Visiting - Seeing the Value & Overcoming Obstacles
“Why visit Grandma if she’s not going to remember anyway?” my daughter-in-law asked me. At the time, I hadn’t found many answers and probably mumbled it would help anyway. Mom loved watching their little children play.
Now I know research has shown while a person with dementia might not remember the reason for her joy after a visit, the emotional lift and well-being persisted through the day. So, if we can visit and bring joy and happiness to a loved one with dementia—it doesn’t matter if they are not going to remember to give us the credit.
There is value in visiting—but we might be afraid we won’t know how to act or what to say. Just relax. Try to see with her eyes and enjoy the challenge of rolling with whatever happens. If your loved one has slipped into her own world, try to join her in it. When I entered Sienna Crest to visit Mom, I would picture Alice in Wonderland as I opened the door. I reminded myself I was entering her world and prayed for guidance.
Another major obstacle is the offense of not being recognized or known. One woman shared she had visited her grandmother in a nursing home and had a wonderful visit. However, at the end, her grandma asked her who she was. Believing the visit had been a waste of time, she never visited her grandmother again. I did not know what to tell her—so stated this was a fairly common occurrence. At the time I did not understand why my mom would ask similar questions.
The brain is a marvelous supercomputer. Our loved ones with Alzheimer’s struggle to connect facts and data with events and daily life. However, their ability to perceive emotions and respond to them is enhanced.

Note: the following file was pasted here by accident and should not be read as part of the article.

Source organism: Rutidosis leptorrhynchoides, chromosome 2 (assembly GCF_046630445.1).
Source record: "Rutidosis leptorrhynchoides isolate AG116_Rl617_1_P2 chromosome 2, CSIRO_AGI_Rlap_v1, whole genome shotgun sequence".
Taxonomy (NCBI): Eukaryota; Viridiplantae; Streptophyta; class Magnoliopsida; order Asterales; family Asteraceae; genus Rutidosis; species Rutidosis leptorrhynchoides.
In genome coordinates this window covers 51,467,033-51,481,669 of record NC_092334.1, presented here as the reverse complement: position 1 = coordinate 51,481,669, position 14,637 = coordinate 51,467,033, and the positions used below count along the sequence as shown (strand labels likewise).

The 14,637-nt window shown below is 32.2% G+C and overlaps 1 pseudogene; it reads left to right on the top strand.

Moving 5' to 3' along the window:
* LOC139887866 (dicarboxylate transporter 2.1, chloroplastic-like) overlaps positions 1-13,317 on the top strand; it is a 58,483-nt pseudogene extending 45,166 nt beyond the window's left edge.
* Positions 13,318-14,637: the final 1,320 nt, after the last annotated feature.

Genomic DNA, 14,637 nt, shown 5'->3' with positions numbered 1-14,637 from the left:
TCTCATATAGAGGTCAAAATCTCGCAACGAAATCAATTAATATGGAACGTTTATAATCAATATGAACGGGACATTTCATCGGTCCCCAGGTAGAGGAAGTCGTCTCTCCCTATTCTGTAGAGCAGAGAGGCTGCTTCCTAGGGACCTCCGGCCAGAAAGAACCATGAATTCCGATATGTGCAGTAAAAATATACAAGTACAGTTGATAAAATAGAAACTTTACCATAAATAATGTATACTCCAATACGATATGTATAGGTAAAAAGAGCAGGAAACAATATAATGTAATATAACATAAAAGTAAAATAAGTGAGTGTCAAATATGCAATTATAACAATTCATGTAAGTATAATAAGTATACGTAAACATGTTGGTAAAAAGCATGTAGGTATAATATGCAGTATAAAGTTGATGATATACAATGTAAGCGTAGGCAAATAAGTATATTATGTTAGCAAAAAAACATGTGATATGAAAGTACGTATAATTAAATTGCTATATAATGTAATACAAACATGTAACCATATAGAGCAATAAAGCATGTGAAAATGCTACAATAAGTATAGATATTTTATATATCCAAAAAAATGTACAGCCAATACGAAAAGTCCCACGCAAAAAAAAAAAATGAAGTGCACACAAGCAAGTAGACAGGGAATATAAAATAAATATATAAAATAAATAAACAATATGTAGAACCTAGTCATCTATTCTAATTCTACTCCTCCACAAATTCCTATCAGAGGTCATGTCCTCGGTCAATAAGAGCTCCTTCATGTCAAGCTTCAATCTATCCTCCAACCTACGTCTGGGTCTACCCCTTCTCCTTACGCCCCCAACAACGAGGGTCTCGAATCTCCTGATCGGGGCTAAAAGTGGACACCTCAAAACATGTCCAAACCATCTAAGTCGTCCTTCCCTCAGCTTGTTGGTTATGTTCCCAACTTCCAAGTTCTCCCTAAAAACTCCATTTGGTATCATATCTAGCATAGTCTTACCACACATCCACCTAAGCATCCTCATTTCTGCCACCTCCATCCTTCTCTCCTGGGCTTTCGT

With their emotional intelligence they know we are important to them, but they can’t recall our name or comprehend the family relationship. So, they reach out for help. Instead of being offended, let us be encouraged. Our visit was important enough for our loved one to ask who we are to her.
At end of many visits Mom would ask, “Did I marry? Did I have children?” I would hug her and say, “Yes, Mom. You married. You had four daughters and I am your daughter. You were a wonderful mother.” With relief in her eyes, she would say, “I thought so.”
So—visit, even if your loved one cannot recall your name. If she responds well to you and you feel led to visit, do so.
And don't forget Galatians 6:9--“And let us not grow weary of doing good, for in due season we will reap, if we do not give up.” ESV
Welcome to the blog page for Biblical Dementia Caregiving. It is a resource to come alongside as you walk the dementia journey with your loved one. My name is Dorothy Gable and I wish to help, encourage and share the lessons we learned caring for my mother with dementia. For more of my story, please see the About page in this website.